The particle of alleged Firearms Discharge Residue (FDR) found in the pocket of one of George’s jackets, was seen to be compelling proof of his guilt. The particle matched those found on the victim inasmuch as they were composed of the same elements. This means that the particle in the jacket came from a source of powder that was of the same type as that used in the cartridge used in the murder weapon. It does not at all prove that the particle came from the murder weapon. The possibility that the particle had come from a blank firing gun, or even a firework, could not be ruled out.


The scientist who studied the particles, Dr Keeley, told the court that it was possible that contamination was responsible for the presence of the particle. He claimed that the possibility was small but the possibility could never be ignored. The defence scientist, Dr Lloyd, a forensic scientist with over thirty years of experience, told the court that “It is my view that this evidence is not reliable as evidence of the defendant’s involvement in the shooting… There is no particular reason why this particle can be so related to the shooting of Miss Dando.”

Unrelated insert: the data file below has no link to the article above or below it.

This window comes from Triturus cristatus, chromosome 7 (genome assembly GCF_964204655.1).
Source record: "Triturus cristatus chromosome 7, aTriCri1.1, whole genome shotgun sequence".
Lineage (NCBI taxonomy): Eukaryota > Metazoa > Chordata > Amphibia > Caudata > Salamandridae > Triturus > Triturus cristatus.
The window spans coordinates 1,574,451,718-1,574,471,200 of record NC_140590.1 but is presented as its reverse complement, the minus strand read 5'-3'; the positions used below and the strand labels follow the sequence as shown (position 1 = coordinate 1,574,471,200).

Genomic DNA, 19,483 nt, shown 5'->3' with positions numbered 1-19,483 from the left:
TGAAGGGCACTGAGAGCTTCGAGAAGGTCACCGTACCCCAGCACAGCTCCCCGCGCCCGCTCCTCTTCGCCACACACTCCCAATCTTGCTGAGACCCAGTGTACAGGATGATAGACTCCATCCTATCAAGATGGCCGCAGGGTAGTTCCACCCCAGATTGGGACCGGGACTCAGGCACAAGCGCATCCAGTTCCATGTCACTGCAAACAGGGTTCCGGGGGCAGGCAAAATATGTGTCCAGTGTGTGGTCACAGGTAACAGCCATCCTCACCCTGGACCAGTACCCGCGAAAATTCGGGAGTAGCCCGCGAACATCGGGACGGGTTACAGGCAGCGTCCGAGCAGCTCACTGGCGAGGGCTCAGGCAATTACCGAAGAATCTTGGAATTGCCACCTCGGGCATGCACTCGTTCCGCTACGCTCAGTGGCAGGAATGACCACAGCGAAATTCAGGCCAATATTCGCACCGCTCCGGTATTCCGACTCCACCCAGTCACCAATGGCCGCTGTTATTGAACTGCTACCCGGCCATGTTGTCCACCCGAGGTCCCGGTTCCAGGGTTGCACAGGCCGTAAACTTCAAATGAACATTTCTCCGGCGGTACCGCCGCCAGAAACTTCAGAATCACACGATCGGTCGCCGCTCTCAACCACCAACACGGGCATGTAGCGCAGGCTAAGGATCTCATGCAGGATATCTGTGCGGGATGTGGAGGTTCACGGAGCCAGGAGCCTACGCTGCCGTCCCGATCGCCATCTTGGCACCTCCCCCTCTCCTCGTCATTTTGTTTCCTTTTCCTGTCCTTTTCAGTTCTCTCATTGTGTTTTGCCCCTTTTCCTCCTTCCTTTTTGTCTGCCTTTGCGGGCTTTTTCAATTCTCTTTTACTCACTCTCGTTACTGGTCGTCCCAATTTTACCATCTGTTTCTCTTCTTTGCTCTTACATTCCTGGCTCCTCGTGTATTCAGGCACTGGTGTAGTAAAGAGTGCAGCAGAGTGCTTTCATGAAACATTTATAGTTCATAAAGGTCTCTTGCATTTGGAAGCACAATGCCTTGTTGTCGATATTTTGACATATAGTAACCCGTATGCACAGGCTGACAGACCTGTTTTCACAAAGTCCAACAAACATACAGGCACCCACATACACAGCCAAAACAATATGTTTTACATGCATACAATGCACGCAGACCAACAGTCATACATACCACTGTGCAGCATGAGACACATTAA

The jacket had been removed from its protective bag and had been placed upon a work surface in a photographic studio that housed ammunition. Items found at the crime scene, such as the bullet and cartridge as well as Miss Dando’s front door (which is where the bullet hit after passing through the victim’s head) were photographed in the studio. Contamination could have occurred here. The search team, who recovered the jacket, had not worn forensic clothing whilst searching George’s flat. One of the officers who was present, and who had handled the jacket, had handled ammunition whilst wearing the same clothing.